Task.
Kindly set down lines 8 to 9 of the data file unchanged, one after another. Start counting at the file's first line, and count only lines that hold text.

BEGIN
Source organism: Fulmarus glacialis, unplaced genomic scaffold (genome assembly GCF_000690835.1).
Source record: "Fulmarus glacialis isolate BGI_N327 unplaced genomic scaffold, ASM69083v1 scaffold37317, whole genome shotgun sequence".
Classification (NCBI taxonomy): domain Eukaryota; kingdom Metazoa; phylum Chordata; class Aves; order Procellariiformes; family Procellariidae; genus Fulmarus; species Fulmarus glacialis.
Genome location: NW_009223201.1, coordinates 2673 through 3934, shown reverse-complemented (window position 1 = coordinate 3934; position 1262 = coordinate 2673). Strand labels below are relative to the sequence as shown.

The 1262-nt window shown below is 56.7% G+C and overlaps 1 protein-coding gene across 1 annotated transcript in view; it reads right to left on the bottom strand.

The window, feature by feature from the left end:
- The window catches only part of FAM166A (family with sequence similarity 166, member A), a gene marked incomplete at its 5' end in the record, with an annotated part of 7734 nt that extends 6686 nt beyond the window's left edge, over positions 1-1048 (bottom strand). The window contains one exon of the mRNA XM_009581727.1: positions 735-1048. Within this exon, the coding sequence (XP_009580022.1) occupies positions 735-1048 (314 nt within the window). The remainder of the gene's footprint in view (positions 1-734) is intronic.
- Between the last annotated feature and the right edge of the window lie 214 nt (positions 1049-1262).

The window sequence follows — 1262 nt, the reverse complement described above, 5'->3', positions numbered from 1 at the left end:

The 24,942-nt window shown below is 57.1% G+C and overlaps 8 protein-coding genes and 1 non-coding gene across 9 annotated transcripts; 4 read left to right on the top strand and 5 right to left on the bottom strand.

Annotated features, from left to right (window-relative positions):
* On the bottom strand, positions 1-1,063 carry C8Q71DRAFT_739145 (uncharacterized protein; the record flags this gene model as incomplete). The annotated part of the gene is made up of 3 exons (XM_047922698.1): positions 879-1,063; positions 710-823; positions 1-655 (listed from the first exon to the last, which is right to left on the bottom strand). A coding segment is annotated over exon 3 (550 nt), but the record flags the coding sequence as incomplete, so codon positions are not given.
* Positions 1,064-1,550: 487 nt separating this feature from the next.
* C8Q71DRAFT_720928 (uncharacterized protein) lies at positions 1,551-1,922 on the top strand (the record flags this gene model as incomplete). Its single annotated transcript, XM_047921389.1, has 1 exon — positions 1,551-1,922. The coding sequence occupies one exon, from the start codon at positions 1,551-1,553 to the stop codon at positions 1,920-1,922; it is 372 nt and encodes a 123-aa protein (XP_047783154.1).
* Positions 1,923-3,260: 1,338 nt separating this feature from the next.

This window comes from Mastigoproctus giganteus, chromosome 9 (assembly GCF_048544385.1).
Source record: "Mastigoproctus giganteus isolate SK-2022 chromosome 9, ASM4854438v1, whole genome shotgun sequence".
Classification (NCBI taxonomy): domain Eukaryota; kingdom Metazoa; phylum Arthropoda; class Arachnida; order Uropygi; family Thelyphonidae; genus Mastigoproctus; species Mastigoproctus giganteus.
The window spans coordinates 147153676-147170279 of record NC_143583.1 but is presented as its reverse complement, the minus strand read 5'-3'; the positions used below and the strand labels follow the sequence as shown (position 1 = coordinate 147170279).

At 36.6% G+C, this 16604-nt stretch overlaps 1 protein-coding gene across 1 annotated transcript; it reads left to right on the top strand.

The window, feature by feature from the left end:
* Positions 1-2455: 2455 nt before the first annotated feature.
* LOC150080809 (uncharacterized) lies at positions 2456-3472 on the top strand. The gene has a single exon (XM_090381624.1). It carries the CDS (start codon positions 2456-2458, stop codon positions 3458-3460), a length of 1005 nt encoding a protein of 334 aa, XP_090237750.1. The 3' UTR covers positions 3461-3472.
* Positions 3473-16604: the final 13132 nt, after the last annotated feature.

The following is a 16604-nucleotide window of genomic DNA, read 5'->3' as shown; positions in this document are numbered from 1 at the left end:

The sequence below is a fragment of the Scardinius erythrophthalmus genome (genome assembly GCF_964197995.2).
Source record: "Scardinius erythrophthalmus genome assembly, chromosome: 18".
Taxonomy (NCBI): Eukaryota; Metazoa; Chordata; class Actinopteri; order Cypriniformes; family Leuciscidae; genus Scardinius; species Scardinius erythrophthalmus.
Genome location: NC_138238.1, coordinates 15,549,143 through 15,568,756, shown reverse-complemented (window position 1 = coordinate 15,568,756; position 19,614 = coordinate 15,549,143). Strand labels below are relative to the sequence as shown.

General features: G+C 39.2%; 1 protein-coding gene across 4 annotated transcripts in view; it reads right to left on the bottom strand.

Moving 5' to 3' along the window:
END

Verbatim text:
- Between the last annotated feature and the right edge of the window lie 214 nt (positions 1049-1262).

The window sequence follows — 1262 nt, the reverse complement described above, 5'->3', positions numbered from 1 at the left end: